So for the second child, I resolved to be serene, and go for the home birth. Since I lived in Blackrock, I could always ditch the plan when labour hit, and head into Holles Street for my epidural. Alas, I over-corrected. When the time came, I had so convinced myself of the necessity to stay calm, that I napped through the pre-labour and then decided the sharp pain in my bottom was a severe case of constipation.
So when my husband walked in the door, after a couple of pints with his pals, and found me sitting on the loo acknowledging I might have misdiagnosed the problem, he swung into action.
He phoned the midwives and Clodagh advised him to inspect me while she leapt into her car and sped her way to our home. But breaking land speed records would not have changed the fact that I had dallied too long, and all he could see was a head rapidly approaching.
With no drugs, the pain was unbelievable. This time I felt like my nether regions were going to explode in flames. But I could see why people discourage the epidural.
When I realised this baby was coming before a professional arrived to help, something clicked in my head and I knew exactly what to do. In between contractions, try to relax. When it came, push. Despite the drama, I actually was in control. It felt great. Sore, but great. Michael caught the baby and it was a delirious moment for both of us on which we intend to dine out on forever.
Clodagh came in then and instead of being dragged off to hospital in an ambulance, she took over. But the shock took over too, and again, my new baby was placed to one side as I retreated physically and mentally. I shivered violently. I remember my knees banging together. Clodagh tried to encourage me to get off the floor but it took a cup of tea and 20 minutes before I recovered.
But I did, and she cleaned me up and then tucked us up in bed with more tea and toast. I think that's the key difference between a doctor and a midwife. The doctor gets the baby out, but the midwife takes care of everyone, before and after. The technical term is 'seamless care'. The effect is a big bundle of love when you are most vulnerable.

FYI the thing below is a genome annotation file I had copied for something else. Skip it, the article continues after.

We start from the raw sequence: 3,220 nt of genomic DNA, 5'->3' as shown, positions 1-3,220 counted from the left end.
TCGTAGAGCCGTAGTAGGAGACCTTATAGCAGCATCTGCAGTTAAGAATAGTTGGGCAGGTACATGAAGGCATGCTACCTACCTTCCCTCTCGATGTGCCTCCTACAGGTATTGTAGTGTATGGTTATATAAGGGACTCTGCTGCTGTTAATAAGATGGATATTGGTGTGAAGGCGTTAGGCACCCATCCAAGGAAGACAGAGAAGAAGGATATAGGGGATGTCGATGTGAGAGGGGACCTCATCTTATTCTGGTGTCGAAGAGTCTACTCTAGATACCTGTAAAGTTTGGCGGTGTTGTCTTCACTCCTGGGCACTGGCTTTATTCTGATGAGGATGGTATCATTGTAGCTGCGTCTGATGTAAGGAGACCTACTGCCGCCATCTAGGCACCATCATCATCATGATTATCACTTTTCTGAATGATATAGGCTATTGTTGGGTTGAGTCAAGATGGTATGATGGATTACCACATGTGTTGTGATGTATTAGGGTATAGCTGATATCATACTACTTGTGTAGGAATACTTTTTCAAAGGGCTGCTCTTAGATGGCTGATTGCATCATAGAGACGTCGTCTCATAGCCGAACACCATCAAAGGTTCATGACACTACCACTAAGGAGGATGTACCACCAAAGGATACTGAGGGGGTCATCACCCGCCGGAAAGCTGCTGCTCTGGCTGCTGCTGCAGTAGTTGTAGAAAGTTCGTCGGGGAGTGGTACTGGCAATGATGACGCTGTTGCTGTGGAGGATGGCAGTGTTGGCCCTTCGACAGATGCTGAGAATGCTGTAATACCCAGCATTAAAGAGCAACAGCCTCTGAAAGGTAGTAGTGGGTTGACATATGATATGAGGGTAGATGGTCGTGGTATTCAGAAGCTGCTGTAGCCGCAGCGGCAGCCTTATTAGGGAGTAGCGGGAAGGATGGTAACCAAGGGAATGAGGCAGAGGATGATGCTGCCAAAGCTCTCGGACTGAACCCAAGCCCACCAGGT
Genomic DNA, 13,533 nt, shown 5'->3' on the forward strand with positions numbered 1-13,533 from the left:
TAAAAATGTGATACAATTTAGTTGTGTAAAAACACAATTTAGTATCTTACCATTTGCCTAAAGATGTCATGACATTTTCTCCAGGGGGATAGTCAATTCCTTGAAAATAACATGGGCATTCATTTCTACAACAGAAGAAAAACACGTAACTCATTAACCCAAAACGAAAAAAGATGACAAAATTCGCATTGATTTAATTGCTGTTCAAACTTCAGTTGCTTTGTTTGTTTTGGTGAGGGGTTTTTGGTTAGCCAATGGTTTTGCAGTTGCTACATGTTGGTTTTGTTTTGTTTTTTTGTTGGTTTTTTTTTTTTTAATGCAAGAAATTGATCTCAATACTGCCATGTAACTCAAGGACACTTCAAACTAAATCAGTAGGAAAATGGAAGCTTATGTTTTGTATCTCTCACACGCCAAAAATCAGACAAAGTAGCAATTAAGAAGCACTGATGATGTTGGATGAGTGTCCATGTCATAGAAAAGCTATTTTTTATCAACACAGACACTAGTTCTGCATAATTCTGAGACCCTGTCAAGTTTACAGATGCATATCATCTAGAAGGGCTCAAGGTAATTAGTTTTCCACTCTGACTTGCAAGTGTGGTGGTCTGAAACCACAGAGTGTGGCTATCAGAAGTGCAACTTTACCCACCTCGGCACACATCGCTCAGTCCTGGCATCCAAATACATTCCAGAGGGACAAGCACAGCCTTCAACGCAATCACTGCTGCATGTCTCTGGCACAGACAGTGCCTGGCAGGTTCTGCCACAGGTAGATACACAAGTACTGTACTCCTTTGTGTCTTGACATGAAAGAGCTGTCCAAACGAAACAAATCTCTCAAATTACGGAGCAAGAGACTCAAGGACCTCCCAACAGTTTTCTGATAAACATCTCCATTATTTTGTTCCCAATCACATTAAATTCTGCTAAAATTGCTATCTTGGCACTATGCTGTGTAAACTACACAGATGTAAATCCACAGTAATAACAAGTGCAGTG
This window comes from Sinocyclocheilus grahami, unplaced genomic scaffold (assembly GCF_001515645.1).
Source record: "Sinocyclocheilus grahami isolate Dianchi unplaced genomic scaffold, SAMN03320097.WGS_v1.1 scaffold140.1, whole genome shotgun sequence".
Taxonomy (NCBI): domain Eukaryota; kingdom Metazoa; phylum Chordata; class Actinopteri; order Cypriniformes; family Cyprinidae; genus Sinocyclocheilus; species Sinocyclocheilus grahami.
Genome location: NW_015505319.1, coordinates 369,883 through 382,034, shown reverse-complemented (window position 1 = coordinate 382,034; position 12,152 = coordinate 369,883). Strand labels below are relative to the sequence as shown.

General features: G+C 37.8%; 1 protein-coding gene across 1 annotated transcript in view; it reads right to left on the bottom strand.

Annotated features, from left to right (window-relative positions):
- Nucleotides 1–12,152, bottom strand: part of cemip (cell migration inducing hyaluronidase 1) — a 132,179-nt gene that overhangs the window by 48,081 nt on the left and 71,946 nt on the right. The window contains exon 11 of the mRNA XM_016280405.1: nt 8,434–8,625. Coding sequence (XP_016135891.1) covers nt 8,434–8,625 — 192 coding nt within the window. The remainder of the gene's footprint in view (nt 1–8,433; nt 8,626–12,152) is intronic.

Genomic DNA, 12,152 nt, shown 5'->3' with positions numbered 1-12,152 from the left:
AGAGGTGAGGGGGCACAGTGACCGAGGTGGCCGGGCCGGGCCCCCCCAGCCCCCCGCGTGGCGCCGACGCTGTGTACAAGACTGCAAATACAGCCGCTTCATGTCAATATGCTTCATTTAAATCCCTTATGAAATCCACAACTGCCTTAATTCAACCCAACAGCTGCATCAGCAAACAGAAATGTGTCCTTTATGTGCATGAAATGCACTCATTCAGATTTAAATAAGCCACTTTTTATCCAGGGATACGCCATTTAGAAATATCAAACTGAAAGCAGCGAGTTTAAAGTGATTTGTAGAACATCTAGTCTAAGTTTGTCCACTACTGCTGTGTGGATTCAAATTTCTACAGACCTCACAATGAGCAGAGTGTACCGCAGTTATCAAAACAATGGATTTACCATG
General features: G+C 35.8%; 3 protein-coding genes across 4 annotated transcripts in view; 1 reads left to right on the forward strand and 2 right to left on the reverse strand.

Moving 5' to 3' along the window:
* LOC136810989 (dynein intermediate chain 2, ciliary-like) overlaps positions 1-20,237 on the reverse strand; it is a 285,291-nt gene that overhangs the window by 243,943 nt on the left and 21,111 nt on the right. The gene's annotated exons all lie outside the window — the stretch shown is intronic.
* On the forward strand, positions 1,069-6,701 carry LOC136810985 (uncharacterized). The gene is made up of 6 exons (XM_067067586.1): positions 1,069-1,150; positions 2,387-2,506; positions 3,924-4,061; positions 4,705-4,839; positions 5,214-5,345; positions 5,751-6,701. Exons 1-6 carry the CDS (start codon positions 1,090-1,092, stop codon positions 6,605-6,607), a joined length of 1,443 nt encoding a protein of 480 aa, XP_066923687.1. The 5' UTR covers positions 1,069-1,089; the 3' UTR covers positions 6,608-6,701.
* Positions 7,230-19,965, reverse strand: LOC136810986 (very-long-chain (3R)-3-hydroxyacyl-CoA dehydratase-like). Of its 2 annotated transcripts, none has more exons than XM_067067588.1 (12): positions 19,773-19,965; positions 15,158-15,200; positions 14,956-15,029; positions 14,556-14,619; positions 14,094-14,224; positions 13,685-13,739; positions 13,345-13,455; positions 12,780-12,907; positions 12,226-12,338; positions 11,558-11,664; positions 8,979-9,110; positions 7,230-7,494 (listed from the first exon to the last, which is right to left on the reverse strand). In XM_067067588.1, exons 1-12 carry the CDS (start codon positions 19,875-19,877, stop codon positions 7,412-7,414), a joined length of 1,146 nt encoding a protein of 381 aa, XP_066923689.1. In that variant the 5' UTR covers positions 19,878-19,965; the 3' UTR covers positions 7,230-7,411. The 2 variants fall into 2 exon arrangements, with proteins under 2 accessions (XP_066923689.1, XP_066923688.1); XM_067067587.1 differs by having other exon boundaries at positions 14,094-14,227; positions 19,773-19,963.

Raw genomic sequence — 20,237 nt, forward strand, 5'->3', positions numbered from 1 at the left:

For the last baby, I had moved out of the area and so was booked in for a hospital birth. In a way it's silly to have labouring mothers in cars instead of medical staff, but proximity to the hospital is important if you run into trouble.
Anyway, after that last chat with Teresa, I went home and waited. I remember sitting on the couch thinking, if we've to go this evening and my mother comes to babysit, she'll want a fire. So I cleaned out the ashes and set the fire. That did the trick and a little later my waters broke. This time we got it right.
I kept the head and adopted an air of quiet urgency. There was no shrieking and when Michael diligently stopped at orange lights, I'm sure I only inwardly cursed. And while childbirth is always a primal affair, I think I acquitted myself reasonably well. Again, I found myself post-birth quite undone. The shakes weren't as bad, but I felt overwhelmed and had a sob. It's a pity it has to be so hard.
So why do it? There's no need to seek out the drama of the farmyard when the clinical Caesarean is available. As I said at the outset, all that really matters is that there's a live mother and baby. But if you're lucky enough to have both in basic good health, don't deny yourself the opportunity to deliver yourself.
I started out with a feminist, political perspective. I wanted to be a partner in the births, not a patient subject to un-necessary procedures. But I gained more than I expected.
I've screwed up personally and professionally in my life, and many experiences can best be described as mixed.
But there is no mixed here. I did push my babies out and precisely because it's so hard, I'm really proud of myself.
And that's why I'm so grateful to the midwives. They gave me the chance to get something right. If you've got the opportunity, seize that chance for yourself and give them a call.
Sarah Carey presents 'Talking Point' on Newstalk at 1pm every Saturday